Graham or Growth? Part 3 - Examples Not Theory

May 2019
James Anderson

The value of any investment and any income from it, can fall as well as rise, meaning that investors may not get back the amount invested.

When we first attempted to explore and explain our enthusiasm for Growth Investing 15 years ago it was natural to try to learn from our predecessors. The problem was that there was very little literature to guide us. The only text in the canon of investment that espoused Growth Investing was Phillip Fisher’s ‘Common Stocks and Uncommon Profits’. It dates from 1958. What follows is James’s musings after he reread Ben Graham’s value bible, ‘The Intelligent Investor’.

Examples Not Theory

One of Ben Graham’s communication gifts lay in his simplicity. A classic instance of this lay in his gentle but pointed use of extended company comparisons. Glamour was punctured and persistence extolled. So Chapter 13 of Intelligent Investor is ‘A comparison of four listed companies’. The four chosen are ELTRA, Emery Air, Emhart and Emerson Electric. Only the last survives in its own right. Then Graham gets even keener on this technique: Chapter 17 offered the guidance of ‘Four Extremely Instructive Case Histories’ but didn’t exhaust the theme as Chapter 18 comprises ‘A Comparison of Eight Pairs of Companies’. Jason Zweig modernised the examples in homage. I can’t manage either the style or the number of companies that either provide but how would this exercise look now? The purpose isn’t to preach growth but to try to elucidate how the structure of corporate returns, their rewards and disasters may reflect the structural changes that may have occurred over the last 35 years.

Coca-Cola versus Facebook

Choosing Coke as an example is an easy choice. For many decades it has been an essential ingredient in the Berkshire Hathaway portfolio. Moreover it is the focus of one of the great discussions of investing vision as propounded by Charlie Munger. It begins:

“Imagine it’s January of 1884 in Atlanta, Georgia...You and twenty others are invited to present a plan to start a business that will turn a $2 million investment into a business worth $2 trillion by 2034”.

Munger sketched his plan for Coca-Cola back in 1996. It required only simple principles and simpler maths. The calculation is what less elegant speakers would describe as that of a Total Addressable Market. Munger then inverts as so often – in order to be worth $2 trillion the world population of 8 billion in 2034 will need 64 ounces of water a day. If a quarter of this comes from cleaner and tastier drinks and your company garners a half of that then you have a market of 2.92 trillion eight ounce servings. With a modest 4 cents a time net he envisages $117 billion of earnings (still growing) by 2034. Then you need practical stimulators and psychological imperatives to come together to give a Pavlovian response that in Munger’s terms represents a “lollapalooza” multiplication of motivations and rewards.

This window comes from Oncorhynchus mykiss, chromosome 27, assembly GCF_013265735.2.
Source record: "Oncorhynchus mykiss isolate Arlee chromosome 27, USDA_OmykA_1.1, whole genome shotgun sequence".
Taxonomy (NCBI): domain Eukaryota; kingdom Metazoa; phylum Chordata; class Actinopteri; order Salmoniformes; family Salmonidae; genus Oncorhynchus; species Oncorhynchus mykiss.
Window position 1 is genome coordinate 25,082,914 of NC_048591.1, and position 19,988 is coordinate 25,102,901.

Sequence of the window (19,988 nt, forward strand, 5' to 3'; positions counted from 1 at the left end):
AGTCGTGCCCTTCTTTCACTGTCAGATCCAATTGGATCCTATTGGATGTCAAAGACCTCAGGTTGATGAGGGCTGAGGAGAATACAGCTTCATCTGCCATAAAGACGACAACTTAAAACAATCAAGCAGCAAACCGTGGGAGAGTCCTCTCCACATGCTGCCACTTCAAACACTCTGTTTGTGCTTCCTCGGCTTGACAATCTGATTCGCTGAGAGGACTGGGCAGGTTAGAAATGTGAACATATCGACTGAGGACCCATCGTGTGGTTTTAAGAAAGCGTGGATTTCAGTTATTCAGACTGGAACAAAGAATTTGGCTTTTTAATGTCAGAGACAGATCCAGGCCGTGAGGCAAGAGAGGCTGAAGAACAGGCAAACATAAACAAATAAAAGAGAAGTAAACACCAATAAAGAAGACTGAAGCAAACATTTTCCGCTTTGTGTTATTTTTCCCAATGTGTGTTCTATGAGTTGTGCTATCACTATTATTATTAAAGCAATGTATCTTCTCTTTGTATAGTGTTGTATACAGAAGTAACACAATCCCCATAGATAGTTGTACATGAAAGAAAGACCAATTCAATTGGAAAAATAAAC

There’s no doubting that such an approach generated a fabulous business for Coke and terrific returns for Berkshire Hathaway. But is it going to attain the $2 trillion by 2034? In the late 1990s the capital value of the company was already over $175 billion and Munger’s targets with reinvested dividends might have seemed feasible if demanding. But over the last 20 years the equity value has only gained 12 per cent in aggregate – $2 trillion looks far off.

Is this just the toll of demanding valuation? After all Graham, who captured stocks in Price Earnings (PE) multiples even though he naturally knew that long-term cash flows were more meaningful, was perennially suspicious of anything over 20x.[1] Before final results, Coca-Cola sells for 23x likely 2018 earnings with a presumed growth rate of 6–8 per cent for the long term. Graham might not have appreciated the double digit Price to Book.[2]

But whether this is a classical Value stock or not, the most perturbing feature is that there is a clear possibility that the lollapalooza of mutual reinforcement of advantages might be reversing. If it was a vision of wealth, health and modernity in 1884 then by 2019 it seems rather tarnished. As Coca-Cola records in its 10K listing of risk factors “Obesity and other health-related concerns may reduce demand” and separately but additionally “Public debate about perceived negative health consequences of certain ingredients” may reduce demand.

Therefore Coke has diversified into water, juices and buying Costa Coffee as its own confidence in the original vision diminishes. I confess that there seems to me to be more scope for a negative lollapalooza here.

Coca Cola advert